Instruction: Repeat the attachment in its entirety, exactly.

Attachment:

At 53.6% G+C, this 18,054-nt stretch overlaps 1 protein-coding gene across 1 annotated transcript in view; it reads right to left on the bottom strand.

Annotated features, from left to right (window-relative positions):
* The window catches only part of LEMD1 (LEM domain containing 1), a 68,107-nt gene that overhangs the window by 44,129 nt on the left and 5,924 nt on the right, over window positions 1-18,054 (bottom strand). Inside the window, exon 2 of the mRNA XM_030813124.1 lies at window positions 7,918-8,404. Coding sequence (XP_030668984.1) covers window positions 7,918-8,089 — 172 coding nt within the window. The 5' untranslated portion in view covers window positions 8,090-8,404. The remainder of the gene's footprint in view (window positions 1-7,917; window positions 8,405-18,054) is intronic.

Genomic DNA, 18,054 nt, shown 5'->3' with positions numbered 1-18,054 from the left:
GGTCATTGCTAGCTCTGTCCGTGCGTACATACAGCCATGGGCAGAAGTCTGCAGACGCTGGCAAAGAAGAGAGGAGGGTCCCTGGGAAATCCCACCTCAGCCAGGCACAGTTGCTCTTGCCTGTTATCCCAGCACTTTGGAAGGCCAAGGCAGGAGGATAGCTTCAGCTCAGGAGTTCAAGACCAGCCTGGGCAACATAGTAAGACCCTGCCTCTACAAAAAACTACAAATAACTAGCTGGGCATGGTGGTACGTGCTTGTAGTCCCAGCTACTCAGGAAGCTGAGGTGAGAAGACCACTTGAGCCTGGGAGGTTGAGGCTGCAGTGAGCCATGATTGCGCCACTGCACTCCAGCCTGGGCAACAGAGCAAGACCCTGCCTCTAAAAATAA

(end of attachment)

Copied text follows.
At 53.6% G+C, this 18,054-nt stretch overlaps 1 protein-coding gene across 1 annotated transcript in view; it reads right to left on the bottom strand.

Annotated features, from left to right (window-relative positions):
* The window catches only part of LEMD1 (LEM domain containing 1), a 68,107-nt gene that overhangs the window by 44,129 nt on the left and 5,924 nt on the right, over window positions 1-18,054 (bottom strand). Inside the window, exon 2 of the mRNA XM_030813124.1 lies at window positions 7,918-8,404. Coding sequence (XP_030668984.1) covers window positions 7,918-8,089 — 172 coding nt within the window. The 5' untranslated portion in view covers window positions 8,090-8,404. The remainder of the gene's footprint in view (window positions 1-7,917; window positions 8,405-18,054) is intronic.

Genomic DNA, 18,054 nt, shown 5'->3' with positions numbered 1-18,054 from the left:
GGTCATTGCTAGCTCTGTCCGTGCGTACATACAGCCATGGGCAGAAGTCTGCAGACGCTGGCAAAGAAGAGAGGAGGGTCCCTGGGAAATCCCACCTCAGCCAGGCACAGTTGCTCTTGCCTGTTATCCCAGCACTTTGGAAGGCCAAGGCAGGAGGATAGCTTCAGCTCAGGAGTTCAAGACCAGCCTGGGCAACATAGTAAGACCCTGCCTCTACAAAAAACTACAAATAACTAGCTGGGCATGGTGGTACGTGCTTGTAGTCCCAGCTACTCAGGAAGCTGAGGTGAGAAGACCACTTGAGCCTGGGAGGTTGAGGCTGCAGTGAGCCATGATTGCGCCACTGCACTCCAGCCTGGGCAACAGAGCAAGACCCTGCCTCTAAAAATAA